Creative writing courses expose students to a variety of types of writing and provide them with opportunities to create their own works. Creative writing majors often take courses focusing individually on fiction, poetry, playwriting, screenwriting and nonfiction.
Here are some common concepts taught in creative writing courses:
- Experimenting with styles and forms
- Revision techniques
- Literary theory
- Scholarly research
Peer critique sessions and writing workshops are common in both undergraduate and graduate programs. Graduate programs may also include a teaching practicum or internship, in addition to the typical thesis or dissertation requirements.
Find schools that offer these popular programs
- Creative Writing, General
List of Courses
Creative Writing Introductory Course
This course is intended for majors and non-majors and functions as a broad-based introduction to various forms of writing, such as short fiction, nonfiction, poetry and drama. Students also experiment with writing these genres. The class is usually comprised of technique and style discussions, reading assignments and writing exercises. Enrollees are introduced to the concept of a writing workshop, wherein they share pieces with peers in order to give and receive feedback.
Short Story Writing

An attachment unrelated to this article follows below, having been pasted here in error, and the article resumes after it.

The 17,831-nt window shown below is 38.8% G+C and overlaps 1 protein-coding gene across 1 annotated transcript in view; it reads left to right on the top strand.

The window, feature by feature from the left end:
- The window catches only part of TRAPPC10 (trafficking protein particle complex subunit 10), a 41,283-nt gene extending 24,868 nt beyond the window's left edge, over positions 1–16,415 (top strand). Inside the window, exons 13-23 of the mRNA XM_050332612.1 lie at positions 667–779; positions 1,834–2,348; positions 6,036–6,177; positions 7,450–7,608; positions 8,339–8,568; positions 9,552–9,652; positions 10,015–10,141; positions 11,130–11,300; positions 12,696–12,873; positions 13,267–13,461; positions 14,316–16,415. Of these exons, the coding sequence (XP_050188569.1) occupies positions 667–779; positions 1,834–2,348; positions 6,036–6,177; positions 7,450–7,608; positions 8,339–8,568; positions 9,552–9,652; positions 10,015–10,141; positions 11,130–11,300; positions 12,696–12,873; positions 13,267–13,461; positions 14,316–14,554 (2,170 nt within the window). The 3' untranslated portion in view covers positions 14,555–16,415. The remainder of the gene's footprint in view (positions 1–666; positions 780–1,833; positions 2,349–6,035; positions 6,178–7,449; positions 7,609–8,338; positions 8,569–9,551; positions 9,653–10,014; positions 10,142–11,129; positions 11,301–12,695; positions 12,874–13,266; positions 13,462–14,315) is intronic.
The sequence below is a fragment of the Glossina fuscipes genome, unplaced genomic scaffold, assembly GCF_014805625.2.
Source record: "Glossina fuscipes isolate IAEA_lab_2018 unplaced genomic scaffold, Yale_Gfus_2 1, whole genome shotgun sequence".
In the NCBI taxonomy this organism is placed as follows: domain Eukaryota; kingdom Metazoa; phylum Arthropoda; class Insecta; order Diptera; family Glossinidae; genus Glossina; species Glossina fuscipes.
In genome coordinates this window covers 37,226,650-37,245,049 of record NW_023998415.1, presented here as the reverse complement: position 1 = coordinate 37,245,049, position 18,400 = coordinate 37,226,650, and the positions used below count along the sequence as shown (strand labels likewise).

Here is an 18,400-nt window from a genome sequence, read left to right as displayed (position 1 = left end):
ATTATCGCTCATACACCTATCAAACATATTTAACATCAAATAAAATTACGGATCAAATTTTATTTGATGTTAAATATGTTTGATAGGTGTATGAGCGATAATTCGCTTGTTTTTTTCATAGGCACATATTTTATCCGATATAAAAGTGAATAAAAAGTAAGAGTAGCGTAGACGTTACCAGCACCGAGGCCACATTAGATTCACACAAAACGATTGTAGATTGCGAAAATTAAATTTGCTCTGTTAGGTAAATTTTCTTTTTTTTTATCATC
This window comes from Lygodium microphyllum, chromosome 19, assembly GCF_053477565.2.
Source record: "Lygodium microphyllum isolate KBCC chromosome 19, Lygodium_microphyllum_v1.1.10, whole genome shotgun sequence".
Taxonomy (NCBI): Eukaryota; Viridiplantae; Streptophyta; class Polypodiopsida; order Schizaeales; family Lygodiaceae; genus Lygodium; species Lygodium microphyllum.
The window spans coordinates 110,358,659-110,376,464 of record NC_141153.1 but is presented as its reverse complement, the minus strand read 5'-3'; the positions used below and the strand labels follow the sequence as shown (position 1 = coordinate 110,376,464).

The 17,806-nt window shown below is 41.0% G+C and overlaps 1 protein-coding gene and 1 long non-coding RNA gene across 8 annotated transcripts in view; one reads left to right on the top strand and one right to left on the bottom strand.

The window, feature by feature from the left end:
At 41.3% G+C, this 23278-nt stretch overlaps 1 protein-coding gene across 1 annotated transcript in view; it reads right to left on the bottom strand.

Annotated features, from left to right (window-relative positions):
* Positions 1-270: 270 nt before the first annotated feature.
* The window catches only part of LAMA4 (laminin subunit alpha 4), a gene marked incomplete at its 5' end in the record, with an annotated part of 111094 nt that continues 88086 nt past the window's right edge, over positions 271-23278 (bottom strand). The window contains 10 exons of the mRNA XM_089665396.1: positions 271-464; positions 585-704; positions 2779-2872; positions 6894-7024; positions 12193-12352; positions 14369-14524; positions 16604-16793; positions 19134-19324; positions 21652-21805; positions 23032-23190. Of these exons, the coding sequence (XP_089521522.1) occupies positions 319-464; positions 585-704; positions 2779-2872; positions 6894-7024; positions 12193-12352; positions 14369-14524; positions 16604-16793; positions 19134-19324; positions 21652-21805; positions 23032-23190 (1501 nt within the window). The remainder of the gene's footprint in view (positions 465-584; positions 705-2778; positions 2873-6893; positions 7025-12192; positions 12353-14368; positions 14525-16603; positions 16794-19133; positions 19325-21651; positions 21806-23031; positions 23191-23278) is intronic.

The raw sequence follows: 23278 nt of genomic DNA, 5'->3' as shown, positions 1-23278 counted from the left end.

This foundational course in short story writing is geared toward creative writing majors. Students learn about character, dialogue, voice, style and description in fiction. The course provides them with the opportunity to delve deeper into the analysis of selected short fiction and to work on stories of their own. Time is set aside for class discussion of student work as well as for re-writes.
Students explore the genre of poetry in-depth through their own writing and that of published poets. Emphasis is placed on poetic style, voice and form in the verse, stanza and overall poem. Various styles and forms of poetry are examined, from free verse and ballad style to the quatrain, haiku and sonnet. Students learn about and practice with rhyming structures, meter, metaphor and imagery. They often work on one or more poems from drafting through final revisions with input from the class and instructor.
The study of playwriting involves many of the same focuses as short story writing, such as dialogue, character and plot. Lectures about the playwright's craft are combined with writing exercises and analysis of selected plays. Traditional and experimental forms are both explored. Staged readings of student work help beginning playwrights see how plays come across in a performance setting.
Screenwriting courses provide an introduction to writing feature-length screenplays, and include the elements of scenes and plot, formatting a screenplay, and the development of treatments. Screenplays and films are referenced for analysis, and student work is often reviewed by peers.